The rest that is entirely handmade are crushed, and paste is made. This process is repeated to make it pure organic shea butter.
Types of Shea butter
Unrefined Shea Butter
This is pure shea butter. It is extracted manually and sold in the form of bars and sticks. This raw butter is extracted manually and retains the vitamins, minerals, and other natural properties.
They are generally yellowish but may differ in scent and color.
Quality-wise unrefined butter is graded from A to F, with A being the best.
Refined Shea Butter
This is the processed dorm, and they are scented, white in color, and smooth. They undergo filtration and, in most cases, lose some nutritional value.
The refined shea butter may undergo more processing and be used in moisturizers and lotions.
According to CBI, there are 2 types of shea butter,
Therefore, it has a lower melting point and more liquid at room temperature. It is good for dry skin, peeling skin, wounds, sensitive skin.
It has a high concentration of vitamin A and sterol. This type of shea butter is dense at room temperature and is suitable for stretch marks, scars, and wrinkles.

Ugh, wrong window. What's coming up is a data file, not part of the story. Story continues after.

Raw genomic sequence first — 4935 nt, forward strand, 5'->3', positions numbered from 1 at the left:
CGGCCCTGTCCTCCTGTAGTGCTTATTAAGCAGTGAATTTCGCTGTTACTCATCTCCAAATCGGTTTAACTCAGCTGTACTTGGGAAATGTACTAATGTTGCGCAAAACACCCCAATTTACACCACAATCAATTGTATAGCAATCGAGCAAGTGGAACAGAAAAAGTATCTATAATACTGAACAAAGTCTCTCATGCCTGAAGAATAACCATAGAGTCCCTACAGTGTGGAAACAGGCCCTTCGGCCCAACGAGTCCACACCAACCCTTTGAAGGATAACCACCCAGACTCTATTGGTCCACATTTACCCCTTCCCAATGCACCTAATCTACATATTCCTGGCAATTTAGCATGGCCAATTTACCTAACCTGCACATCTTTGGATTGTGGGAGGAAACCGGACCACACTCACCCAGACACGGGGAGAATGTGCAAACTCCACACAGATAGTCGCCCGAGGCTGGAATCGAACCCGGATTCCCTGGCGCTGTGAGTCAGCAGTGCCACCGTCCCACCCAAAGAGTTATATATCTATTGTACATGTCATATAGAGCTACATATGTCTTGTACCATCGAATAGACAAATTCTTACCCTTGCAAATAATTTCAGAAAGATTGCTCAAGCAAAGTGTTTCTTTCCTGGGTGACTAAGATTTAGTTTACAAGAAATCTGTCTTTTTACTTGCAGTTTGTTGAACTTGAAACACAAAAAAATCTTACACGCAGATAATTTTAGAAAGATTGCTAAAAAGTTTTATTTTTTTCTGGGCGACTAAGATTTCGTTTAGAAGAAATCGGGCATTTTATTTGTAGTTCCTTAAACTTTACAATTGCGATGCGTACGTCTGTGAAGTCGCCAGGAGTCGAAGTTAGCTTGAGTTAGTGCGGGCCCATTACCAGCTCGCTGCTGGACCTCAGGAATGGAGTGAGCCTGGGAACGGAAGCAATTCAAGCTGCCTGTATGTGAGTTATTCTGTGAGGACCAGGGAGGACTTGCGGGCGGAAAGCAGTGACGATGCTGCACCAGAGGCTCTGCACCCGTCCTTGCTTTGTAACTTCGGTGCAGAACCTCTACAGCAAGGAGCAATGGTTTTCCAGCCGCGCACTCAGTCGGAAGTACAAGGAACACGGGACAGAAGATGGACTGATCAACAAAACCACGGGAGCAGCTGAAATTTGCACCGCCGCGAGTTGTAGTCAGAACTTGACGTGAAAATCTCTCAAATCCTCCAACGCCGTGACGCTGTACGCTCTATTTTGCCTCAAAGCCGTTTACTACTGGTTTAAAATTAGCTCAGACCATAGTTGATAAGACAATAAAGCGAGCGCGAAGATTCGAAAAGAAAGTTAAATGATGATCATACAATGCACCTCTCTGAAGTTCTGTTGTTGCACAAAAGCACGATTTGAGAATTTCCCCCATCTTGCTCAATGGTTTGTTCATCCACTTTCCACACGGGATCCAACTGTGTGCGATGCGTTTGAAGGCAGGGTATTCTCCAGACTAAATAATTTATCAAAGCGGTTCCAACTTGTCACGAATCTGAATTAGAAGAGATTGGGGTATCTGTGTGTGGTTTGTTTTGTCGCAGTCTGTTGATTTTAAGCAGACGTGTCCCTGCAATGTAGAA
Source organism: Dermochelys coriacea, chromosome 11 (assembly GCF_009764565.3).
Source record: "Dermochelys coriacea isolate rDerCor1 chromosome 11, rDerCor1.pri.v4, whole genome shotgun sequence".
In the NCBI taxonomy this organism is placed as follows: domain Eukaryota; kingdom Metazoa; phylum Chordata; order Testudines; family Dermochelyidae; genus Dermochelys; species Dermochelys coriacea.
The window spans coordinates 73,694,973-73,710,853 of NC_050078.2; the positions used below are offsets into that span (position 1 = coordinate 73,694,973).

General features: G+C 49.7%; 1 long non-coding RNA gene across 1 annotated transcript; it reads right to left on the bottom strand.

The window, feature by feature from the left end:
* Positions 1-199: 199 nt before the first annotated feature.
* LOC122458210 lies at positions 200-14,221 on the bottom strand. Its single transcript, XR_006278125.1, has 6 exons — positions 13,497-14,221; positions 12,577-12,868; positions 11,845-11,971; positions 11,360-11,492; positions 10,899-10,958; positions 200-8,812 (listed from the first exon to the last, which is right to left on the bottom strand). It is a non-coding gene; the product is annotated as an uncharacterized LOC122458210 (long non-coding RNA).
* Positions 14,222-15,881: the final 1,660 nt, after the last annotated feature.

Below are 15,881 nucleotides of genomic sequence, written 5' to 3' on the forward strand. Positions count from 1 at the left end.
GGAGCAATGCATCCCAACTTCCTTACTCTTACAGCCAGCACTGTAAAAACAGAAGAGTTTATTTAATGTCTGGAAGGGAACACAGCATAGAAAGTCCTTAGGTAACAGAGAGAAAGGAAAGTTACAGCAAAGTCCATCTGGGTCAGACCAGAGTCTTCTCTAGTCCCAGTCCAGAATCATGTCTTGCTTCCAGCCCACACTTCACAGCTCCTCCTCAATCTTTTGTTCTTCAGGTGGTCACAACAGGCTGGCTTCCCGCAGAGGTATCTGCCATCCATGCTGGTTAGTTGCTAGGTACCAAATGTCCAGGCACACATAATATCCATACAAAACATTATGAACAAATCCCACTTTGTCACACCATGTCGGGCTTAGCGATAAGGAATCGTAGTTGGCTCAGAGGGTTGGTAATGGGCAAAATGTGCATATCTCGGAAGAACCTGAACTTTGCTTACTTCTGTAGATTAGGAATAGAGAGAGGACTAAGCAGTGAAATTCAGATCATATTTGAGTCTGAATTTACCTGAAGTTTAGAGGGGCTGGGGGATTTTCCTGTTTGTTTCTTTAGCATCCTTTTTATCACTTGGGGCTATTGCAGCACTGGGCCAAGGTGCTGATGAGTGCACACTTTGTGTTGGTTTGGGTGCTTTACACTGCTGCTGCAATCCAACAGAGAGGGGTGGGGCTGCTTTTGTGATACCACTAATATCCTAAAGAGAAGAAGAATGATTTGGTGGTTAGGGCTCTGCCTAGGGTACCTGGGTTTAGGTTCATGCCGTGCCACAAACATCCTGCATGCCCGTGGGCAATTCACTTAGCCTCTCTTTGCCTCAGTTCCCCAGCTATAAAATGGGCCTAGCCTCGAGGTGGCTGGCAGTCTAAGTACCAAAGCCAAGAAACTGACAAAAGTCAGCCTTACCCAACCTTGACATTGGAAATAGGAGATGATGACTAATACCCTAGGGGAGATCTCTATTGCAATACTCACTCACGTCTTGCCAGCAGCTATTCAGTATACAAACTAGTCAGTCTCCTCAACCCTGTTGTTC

Shea butter soothes skin, heals them, and is also beneficial for hair health. The high concentration of vitamins and fatty acids easy-to-use consistency had made it a great product.
The list is vast, and the benefits of shea butter are enormous.
Directly on Body parts/skin
You can apply it directly to your skin to heal and moisturize them.
It works as a moisturizer for dry skin. It contains fatty acids such as linoleic acid, palmitic acid, stearic and oleic acids. After applying shea butter on dry face, the ingredients restore lipids and moisturize the skin.
The fatty acids present in shea butter help prevent excess oiling of skin, i.e., control excess sebum production. On the other hand, they also prevent the skin from drying. Thus they keep a balance of your skin from being oily and dry.
It is also known to have antibacterial and antifungal properties. Bacteria and fungus might cause acne. Applying the extract to your face will prevent your skin from having acne.